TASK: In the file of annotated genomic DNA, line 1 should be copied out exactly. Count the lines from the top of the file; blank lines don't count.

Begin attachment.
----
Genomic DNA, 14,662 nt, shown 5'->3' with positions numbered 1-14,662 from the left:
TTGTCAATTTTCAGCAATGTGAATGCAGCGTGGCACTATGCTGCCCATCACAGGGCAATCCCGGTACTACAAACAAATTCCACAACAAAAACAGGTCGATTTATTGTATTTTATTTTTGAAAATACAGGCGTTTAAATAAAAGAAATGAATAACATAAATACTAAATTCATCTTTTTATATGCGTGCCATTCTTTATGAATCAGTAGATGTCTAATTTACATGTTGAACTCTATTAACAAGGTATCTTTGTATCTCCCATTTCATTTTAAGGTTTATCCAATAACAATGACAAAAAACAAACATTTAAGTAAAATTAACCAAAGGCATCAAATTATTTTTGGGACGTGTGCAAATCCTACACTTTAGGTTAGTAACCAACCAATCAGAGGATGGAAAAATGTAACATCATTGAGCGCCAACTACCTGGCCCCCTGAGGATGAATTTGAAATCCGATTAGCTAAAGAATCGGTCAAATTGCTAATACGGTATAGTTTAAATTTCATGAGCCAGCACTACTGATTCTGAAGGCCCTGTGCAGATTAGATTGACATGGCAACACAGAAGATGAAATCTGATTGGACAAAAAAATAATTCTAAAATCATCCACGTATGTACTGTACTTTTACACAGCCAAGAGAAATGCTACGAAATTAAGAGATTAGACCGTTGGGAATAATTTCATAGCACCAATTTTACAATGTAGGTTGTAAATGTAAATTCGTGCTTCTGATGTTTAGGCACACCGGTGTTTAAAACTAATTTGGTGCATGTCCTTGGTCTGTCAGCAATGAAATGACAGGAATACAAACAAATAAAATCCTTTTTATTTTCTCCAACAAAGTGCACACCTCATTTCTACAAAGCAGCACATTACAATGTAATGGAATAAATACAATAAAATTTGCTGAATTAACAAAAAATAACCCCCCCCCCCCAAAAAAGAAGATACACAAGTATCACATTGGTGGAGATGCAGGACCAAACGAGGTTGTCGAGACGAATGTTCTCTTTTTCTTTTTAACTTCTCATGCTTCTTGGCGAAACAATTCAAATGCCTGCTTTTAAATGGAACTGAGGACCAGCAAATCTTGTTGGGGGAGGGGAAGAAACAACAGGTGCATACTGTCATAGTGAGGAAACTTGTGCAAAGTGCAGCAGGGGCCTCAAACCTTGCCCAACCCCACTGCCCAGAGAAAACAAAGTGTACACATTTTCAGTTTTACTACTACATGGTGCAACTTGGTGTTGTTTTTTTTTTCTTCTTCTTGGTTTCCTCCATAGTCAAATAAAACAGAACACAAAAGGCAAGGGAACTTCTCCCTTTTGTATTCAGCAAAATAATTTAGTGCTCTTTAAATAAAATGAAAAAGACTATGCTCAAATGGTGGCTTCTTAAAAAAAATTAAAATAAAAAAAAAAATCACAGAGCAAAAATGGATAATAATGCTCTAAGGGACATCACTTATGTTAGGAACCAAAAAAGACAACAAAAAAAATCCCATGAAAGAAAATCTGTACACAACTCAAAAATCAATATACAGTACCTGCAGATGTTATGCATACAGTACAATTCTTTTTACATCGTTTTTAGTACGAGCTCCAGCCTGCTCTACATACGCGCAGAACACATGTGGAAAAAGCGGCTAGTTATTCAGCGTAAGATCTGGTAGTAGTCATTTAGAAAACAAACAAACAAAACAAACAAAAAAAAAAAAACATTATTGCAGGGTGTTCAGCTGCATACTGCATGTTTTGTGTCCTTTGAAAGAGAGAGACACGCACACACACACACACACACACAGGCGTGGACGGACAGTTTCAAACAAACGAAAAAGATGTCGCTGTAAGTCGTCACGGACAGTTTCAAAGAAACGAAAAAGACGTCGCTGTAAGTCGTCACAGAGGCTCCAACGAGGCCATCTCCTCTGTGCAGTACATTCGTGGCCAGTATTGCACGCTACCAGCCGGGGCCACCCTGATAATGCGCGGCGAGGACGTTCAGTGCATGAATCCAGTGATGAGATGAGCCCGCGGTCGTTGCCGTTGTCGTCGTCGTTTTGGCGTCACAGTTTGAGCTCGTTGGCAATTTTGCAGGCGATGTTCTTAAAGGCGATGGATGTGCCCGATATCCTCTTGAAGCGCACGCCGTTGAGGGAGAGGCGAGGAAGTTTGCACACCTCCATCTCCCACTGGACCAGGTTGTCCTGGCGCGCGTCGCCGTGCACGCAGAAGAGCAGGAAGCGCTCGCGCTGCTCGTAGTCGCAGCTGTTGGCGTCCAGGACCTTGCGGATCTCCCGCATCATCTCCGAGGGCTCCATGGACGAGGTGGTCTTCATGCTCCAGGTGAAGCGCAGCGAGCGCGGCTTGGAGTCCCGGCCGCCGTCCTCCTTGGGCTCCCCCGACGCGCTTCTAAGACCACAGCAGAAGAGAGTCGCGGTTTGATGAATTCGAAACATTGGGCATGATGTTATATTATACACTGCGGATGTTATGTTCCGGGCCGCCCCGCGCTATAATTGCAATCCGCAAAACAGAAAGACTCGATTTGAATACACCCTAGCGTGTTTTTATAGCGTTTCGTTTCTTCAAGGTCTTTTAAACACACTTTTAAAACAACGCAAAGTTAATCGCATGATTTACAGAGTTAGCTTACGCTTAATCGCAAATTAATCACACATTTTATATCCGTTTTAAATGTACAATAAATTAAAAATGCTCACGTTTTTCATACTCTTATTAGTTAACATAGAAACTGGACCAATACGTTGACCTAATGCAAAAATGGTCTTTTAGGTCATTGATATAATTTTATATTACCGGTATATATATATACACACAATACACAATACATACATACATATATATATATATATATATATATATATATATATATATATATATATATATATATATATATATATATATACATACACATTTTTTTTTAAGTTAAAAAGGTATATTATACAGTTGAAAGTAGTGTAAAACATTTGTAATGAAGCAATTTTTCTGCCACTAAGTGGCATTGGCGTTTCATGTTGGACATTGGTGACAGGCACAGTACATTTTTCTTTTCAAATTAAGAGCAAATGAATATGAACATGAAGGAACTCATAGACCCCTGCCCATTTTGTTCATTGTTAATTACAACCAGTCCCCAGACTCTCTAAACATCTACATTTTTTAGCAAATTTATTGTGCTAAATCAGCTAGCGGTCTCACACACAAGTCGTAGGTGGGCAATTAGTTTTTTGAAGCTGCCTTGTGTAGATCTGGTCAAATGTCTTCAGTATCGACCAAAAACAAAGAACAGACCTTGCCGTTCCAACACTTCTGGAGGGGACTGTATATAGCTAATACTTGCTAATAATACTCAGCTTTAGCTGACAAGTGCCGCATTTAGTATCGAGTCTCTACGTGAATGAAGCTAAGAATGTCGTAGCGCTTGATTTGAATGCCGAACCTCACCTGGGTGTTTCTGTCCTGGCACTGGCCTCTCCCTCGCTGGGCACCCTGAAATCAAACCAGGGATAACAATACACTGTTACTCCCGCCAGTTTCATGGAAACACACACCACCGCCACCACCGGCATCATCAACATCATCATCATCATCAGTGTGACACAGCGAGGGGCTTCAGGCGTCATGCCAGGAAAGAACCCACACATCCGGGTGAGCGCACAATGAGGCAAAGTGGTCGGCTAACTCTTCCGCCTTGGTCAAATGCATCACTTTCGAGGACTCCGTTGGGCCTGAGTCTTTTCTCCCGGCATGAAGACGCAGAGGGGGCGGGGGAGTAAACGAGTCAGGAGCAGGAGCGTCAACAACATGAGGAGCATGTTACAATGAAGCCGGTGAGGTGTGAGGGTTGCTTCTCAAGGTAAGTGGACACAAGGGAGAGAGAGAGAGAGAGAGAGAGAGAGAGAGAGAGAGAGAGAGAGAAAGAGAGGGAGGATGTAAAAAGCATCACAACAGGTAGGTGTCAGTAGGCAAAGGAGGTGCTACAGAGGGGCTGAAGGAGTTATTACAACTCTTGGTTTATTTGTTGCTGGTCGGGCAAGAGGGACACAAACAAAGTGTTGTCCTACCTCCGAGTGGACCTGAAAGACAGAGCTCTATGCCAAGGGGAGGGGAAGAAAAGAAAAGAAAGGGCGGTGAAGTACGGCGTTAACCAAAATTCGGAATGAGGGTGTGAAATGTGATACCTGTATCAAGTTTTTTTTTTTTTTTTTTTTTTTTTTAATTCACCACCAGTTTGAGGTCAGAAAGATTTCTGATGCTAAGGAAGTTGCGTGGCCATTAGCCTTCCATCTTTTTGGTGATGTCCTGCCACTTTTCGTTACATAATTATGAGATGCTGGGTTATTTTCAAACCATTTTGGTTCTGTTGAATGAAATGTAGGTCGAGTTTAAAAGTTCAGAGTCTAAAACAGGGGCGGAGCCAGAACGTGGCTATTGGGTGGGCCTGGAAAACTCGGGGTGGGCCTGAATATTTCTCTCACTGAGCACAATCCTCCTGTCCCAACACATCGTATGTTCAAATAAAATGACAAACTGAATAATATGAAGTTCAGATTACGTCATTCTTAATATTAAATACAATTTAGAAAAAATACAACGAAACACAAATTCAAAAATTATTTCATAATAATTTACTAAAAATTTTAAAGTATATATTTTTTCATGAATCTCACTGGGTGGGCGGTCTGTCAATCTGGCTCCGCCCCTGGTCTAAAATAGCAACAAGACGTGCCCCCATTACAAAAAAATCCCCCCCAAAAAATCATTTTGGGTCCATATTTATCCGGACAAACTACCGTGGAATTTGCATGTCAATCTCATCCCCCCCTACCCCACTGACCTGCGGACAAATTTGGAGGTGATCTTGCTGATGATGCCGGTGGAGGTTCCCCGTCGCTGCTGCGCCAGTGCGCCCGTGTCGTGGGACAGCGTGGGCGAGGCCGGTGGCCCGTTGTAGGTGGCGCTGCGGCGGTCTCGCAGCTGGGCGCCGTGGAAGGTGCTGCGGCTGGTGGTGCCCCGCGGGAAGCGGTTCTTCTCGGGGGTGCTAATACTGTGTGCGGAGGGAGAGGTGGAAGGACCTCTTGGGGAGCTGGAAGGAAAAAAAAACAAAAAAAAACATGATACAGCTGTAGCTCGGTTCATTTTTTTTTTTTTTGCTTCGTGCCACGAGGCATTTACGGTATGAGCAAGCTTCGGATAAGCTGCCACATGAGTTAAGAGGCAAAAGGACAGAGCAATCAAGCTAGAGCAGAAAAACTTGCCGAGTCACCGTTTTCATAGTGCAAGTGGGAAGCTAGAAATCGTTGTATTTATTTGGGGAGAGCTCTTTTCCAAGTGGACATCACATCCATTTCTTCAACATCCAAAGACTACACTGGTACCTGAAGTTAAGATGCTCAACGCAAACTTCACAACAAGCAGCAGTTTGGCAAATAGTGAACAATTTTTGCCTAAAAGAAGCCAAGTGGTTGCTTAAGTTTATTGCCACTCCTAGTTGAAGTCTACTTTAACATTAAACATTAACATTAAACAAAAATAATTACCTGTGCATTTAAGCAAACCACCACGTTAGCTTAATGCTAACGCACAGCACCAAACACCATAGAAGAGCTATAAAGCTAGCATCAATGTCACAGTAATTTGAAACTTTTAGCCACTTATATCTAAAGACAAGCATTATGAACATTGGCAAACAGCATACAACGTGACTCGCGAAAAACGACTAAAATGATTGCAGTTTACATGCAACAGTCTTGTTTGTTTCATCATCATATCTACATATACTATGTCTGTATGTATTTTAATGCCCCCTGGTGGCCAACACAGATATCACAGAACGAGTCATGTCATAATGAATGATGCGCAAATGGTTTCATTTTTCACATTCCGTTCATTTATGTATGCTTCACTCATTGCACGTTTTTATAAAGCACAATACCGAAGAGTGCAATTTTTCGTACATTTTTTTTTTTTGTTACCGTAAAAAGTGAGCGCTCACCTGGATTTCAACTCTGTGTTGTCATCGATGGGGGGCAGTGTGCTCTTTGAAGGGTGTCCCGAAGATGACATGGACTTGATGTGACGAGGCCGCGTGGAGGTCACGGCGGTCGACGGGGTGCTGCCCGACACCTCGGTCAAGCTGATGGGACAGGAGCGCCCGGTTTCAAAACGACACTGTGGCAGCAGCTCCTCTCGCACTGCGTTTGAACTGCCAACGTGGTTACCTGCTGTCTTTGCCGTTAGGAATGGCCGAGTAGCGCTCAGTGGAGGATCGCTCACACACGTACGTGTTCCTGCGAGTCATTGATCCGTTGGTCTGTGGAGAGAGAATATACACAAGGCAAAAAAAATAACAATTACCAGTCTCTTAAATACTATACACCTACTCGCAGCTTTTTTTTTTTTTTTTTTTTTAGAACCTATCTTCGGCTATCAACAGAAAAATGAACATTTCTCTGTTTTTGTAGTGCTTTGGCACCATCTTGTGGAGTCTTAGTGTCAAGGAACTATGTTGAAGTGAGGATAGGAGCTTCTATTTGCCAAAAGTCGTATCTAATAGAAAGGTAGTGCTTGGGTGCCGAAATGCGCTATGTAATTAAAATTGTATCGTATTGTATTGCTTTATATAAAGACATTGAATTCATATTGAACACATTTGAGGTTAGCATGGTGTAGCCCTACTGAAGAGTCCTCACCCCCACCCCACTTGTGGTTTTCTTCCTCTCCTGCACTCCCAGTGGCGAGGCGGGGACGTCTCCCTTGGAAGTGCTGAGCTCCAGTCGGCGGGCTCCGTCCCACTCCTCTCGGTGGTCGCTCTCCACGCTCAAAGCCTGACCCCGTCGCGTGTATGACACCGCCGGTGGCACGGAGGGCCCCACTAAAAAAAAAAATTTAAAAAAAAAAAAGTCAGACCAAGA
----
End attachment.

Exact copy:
Genomic DNA, 14,662 nt, shown 5'->3' with positions numbered 1-14,662 from the left: